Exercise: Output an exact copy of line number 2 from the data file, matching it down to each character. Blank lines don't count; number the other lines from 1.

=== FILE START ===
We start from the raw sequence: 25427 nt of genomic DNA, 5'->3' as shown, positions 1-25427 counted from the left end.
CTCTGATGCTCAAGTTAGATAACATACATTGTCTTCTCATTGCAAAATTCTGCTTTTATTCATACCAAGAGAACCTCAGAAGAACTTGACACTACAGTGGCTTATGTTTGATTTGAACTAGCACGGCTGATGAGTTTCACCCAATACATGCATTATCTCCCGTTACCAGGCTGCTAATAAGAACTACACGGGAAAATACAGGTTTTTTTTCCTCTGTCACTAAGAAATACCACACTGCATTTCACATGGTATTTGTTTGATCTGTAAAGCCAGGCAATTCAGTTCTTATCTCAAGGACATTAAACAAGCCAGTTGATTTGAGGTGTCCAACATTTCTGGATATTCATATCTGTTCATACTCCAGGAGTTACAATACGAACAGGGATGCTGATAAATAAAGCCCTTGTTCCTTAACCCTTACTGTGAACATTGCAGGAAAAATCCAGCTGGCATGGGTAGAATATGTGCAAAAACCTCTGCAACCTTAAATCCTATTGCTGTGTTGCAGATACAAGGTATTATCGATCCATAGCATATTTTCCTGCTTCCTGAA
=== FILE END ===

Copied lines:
CTCTGATGCTCAAGTTAGATAACATACATTGTCTTCTCATTGCAAAATTCTGCTTTTATTCATACCAAGAGAACCTCAGAAGAACTTGACACTACAGTGGCTTATGTTTGATTTGAACTAGCACGGCTGATGAGTTTCACCCAATACATGCATTATCTCCCGTTACCAGGCTGCTAATAAGAACTACACGGGAAAATACAGGTTTTTTTTCCTCTGTCACTAAGAAATACCACACTGCATTTCACATGGTATTTGTTTGATCTGTAAAGCCAGGCAATTCAGTTCTTATCTCAAGGACATTAAACAAGCCAGTTGATTTGAGGTGTCCAACATTTCTGGATATTCATATCTGTTCATACTCCAGGAGTTACAATACGAACAGGGATGCTGATAAATAAAGCCCTTGTTCCTTAACCCTTACTGTGAACATTGCAGGAAAAATCCAGCTGGCATGGGTAGAATATGTGCAAAAACCTCTGCAACCTTAAATCCTATTGCTGTGTTGCAGATACAAGGTATTATCGATCCATAGCATATTTTCCTGCTTCCTGAA